Marriott fined £0.05 for each of the 339 million hotel guests whose data crooks were stealing for four years

Marriott fined £0.05 for each of the 339 million hotel guests whose data crooks were stealing for four years

Your name, address, phone number, email address, passport number, date of birth, and sex are worth just £0.05 in the eyes of the UK Information Commissioner's Office, which has fined Marriott £18.4m after 339 million people's data was stolen from the hotel chain.


The fine was imposed as a regulatory punishment for the 2018 Starwood Hotels megabreach despite Marriott not accepting liability for wrongdoing.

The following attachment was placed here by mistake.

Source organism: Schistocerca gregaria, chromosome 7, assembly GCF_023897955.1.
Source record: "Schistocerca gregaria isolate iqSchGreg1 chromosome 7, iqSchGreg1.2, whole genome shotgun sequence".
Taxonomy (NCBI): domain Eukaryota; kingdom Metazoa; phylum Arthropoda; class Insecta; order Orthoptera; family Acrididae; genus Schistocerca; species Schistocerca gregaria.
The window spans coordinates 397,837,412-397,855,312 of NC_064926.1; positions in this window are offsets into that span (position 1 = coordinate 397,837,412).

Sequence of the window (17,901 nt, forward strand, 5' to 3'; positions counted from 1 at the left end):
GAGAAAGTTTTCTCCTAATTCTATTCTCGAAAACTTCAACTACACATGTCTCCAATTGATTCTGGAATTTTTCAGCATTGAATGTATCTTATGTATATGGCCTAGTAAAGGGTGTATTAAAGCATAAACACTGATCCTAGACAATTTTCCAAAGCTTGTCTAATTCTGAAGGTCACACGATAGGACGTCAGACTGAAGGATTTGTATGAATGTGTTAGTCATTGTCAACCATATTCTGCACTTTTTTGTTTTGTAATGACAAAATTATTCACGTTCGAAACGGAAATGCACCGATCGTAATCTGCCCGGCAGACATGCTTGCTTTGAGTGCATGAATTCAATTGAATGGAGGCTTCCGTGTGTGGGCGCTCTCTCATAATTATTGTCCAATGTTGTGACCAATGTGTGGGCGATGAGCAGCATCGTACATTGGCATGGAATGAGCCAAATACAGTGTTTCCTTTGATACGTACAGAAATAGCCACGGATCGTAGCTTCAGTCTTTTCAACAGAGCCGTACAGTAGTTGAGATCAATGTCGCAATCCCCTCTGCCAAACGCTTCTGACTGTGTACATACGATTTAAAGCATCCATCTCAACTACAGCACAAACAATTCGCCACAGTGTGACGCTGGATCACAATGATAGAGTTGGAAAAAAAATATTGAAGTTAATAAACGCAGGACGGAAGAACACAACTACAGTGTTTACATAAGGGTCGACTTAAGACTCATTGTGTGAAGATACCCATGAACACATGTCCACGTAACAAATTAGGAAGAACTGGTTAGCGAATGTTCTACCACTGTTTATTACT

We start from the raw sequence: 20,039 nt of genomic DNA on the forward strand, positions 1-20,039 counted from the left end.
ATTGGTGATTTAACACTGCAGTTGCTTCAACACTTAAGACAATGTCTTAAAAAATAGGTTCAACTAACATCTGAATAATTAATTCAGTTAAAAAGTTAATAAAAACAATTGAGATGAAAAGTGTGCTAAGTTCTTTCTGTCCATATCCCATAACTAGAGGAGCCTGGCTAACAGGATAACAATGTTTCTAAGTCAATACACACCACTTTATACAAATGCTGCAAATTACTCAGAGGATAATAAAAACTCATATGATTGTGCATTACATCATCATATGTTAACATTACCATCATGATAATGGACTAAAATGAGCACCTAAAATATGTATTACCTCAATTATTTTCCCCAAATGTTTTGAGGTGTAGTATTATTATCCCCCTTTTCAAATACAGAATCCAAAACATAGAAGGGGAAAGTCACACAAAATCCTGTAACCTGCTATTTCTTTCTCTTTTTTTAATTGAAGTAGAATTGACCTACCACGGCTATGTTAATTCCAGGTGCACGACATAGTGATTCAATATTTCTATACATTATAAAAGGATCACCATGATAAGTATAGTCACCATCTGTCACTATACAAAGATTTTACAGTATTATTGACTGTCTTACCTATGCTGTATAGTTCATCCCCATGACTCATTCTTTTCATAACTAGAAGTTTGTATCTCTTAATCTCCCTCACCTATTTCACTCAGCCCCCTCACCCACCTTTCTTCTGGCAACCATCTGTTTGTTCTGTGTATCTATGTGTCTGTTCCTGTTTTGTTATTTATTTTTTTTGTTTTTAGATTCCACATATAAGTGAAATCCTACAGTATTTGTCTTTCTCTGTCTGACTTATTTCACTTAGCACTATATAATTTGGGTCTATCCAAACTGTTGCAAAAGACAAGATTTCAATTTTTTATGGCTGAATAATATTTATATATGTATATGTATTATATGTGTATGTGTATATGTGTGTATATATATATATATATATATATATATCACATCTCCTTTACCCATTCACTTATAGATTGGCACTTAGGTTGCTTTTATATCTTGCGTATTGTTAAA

Although the attack was originally thought to have exposed half a billion records in the chain's guest reservation database, later investigations revised that figure downwards.


Within the exposed data were 5.25 million guests' passport numbers, stored without encryption, as well as 18.5 million encrypted passport numbers and 9.1 million encrypted credit card numbers.


Adding insult to public injury, the ICO cut Marriott's fine by four-fifths from its originally signalled value of £99m – and then dragged its heels repeatedly.


"When a business fails to look after customers' data, the impact is not just a possible fine, what matters most is the public whose data they had a duty to protect," said Information Commissioner Elizabeth Denham in a canned statement.


A Marriott spokeswoman told The Register: "Marriott deeply regrets the incident," adding that the US hotel chain "remains committed to the privacy and security of its guests' information and continues to make significant investments in security measures for its systems."


Watertight like a col ..